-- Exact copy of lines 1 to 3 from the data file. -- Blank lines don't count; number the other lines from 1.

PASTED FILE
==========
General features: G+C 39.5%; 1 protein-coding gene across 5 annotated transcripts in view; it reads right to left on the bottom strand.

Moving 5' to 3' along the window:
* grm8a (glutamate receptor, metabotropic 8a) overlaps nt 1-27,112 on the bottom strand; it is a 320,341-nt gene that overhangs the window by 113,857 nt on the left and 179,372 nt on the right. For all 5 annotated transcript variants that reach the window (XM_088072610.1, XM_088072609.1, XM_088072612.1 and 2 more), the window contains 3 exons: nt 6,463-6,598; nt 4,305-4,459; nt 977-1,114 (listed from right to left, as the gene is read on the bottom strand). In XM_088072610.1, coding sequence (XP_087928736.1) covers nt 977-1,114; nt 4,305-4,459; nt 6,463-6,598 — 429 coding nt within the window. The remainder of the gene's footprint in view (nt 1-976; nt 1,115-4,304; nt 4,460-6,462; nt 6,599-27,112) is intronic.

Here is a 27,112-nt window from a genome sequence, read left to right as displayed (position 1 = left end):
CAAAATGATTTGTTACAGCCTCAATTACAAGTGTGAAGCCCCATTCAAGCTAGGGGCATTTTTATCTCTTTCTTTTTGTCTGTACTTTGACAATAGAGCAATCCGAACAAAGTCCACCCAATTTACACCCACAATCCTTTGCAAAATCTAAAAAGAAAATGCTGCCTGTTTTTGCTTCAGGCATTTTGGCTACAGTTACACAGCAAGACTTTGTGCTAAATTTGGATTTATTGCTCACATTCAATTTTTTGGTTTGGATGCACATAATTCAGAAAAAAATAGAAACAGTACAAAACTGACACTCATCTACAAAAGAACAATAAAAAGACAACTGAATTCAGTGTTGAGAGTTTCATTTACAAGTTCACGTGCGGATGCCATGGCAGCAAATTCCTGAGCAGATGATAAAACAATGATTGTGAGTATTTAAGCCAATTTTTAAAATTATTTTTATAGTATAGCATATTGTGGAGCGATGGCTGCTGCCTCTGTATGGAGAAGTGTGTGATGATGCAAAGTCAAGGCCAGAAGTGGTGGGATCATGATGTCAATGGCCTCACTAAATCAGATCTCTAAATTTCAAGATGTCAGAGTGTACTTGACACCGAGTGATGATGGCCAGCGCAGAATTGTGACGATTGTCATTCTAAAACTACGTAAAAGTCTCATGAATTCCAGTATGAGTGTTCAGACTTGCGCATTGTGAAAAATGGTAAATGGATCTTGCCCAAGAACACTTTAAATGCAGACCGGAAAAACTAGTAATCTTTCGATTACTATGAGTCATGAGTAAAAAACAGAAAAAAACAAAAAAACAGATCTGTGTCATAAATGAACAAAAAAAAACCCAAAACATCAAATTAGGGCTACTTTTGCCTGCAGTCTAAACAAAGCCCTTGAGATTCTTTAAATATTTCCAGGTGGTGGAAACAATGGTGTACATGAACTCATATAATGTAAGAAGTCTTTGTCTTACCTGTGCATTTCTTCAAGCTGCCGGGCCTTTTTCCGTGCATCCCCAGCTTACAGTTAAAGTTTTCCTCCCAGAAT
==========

General features: G+C 39.5%; 1 protein-coding gene across 5 annotated transcripts in view; it reads right to left on the bottom strand.

Moving 5' to 3' along the window:
* grm8a (glutamate receptor, metabotropic 8a) overlaps nt 1-27,112 on the bottom strand; it is a 320,341-nt gene that overhangs the window by 113,857 nt on the left and 179,372 nt on the right. For all 5 annotated transcript variants that reach the window (XM_088072610.1, XM_088072609.1, XM_088072612.1 and 2 more), the window contains 3 exons: nt 6,463-6,598; nt 4,305-4,459; nt 977-1,114 (listed from right to left, as the gene is read on the bottom strand). In XM_088072610.1, coding sequence (XP_087928736.1) covers nt 977-1,114; nt 4,305-4,459; nt 6,463-6,598 — 429 coding nt within the window. The remainder of the gene's footprint in view (nt 1-976; nt 1,115-4,304; nt 4,460-6,462; nt 6,599-27,112) is intronic.